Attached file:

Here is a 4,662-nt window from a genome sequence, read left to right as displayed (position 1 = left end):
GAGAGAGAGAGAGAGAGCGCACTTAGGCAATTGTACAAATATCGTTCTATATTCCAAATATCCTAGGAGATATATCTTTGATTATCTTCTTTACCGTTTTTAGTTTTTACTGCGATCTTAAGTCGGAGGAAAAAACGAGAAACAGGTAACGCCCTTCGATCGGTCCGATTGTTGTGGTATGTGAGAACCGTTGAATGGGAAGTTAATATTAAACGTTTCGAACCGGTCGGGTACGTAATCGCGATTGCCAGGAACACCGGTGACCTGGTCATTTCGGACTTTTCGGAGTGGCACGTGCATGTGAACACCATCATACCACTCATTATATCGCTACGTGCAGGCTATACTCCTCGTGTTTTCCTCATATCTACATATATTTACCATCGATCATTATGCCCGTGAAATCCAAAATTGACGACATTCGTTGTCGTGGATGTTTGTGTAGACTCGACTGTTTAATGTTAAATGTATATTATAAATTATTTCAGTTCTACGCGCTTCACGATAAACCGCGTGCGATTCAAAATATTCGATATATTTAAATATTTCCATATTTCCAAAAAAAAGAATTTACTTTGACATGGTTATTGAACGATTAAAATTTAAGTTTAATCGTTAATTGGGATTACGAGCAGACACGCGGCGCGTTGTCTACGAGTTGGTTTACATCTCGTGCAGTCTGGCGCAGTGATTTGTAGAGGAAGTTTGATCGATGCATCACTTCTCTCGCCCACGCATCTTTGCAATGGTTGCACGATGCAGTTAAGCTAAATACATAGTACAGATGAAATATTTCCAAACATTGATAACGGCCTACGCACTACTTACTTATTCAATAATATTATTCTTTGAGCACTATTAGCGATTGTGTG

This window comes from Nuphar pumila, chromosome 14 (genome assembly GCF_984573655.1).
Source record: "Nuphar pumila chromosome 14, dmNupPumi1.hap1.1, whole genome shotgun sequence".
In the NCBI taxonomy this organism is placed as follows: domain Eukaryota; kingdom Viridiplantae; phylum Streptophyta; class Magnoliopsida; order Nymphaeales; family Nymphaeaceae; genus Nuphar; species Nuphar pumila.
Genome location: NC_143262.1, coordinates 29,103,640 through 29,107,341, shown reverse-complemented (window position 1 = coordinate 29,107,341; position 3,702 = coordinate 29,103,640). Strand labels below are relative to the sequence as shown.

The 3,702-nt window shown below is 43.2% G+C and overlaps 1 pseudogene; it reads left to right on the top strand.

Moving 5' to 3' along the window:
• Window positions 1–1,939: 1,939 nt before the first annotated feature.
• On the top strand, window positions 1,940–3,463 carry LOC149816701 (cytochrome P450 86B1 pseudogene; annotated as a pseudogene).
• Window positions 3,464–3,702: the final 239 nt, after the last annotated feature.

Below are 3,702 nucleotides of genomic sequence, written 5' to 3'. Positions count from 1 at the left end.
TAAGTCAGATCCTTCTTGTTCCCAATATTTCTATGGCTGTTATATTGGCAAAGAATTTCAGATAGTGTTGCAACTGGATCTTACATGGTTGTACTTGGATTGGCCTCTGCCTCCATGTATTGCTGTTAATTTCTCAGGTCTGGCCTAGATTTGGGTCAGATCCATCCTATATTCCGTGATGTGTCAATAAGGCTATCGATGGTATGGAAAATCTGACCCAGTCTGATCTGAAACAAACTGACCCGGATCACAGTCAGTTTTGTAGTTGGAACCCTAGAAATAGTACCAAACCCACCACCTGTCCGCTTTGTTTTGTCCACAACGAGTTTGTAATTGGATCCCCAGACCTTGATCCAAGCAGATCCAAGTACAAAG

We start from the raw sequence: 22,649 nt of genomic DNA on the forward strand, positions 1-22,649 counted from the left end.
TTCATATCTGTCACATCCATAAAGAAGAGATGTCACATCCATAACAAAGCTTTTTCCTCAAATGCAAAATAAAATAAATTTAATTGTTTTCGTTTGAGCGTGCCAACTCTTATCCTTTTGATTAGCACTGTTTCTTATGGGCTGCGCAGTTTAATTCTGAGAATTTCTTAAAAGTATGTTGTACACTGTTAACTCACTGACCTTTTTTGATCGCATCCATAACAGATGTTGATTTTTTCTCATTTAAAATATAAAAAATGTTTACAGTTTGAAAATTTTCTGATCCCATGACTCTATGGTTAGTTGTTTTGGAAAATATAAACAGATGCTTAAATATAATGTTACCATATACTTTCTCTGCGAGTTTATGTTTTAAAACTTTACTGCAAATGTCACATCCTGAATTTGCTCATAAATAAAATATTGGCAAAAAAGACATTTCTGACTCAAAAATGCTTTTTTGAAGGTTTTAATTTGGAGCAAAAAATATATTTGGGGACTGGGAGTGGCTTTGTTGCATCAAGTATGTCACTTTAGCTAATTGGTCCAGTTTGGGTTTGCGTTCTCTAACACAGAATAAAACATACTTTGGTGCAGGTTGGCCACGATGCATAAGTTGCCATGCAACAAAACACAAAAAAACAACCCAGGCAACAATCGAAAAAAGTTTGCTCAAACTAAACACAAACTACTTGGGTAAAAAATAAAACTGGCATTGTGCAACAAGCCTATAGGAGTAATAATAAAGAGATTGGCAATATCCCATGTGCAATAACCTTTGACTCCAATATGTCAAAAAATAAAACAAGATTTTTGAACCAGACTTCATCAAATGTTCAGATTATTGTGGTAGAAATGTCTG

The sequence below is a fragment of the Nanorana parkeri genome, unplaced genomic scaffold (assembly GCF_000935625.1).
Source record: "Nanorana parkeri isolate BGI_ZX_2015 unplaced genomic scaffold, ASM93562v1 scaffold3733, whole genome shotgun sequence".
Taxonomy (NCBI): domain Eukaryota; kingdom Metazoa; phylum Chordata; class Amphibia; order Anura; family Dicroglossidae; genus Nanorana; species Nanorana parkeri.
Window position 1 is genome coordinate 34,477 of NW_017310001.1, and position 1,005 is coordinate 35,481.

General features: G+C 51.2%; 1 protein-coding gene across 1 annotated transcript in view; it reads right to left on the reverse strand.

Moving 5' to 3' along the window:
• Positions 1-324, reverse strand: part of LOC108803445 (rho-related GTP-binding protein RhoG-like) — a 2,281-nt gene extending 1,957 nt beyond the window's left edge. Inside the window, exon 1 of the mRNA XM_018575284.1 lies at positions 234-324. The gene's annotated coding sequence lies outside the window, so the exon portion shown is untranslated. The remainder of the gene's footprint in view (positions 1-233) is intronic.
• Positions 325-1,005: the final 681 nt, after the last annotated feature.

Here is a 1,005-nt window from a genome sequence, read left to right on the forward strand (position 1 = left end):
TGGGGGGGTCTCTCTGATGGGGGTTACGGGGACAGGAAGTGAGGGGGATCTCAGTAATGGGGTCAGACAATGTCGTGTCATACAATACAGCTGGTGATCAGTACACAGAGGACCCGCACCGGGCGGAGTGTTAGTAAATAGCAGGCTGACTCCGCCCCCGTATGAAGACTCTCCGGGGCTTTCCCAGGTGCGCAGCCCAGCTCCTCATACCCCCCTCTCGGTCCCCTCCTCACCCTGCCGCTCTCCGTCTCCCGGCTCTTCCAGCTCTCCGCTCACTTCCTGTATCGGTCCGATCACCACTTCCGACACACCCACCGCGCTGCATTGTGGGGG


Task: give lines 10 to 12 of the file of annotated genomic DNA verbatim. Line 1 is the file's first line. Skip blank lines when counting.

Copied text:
• On the top strand, window positions 1,940–3,463 carry LOC149816701 (cytochrome P450 86B1 pseudogene; annotated as a pseudogene).
• Window positions 3,464–3,702: the final 239 nt, after the last annotated feature.

Below are 3,702 nucleotides of genomic sequence, written 5' to 3'. Positions count from 1 at the left end.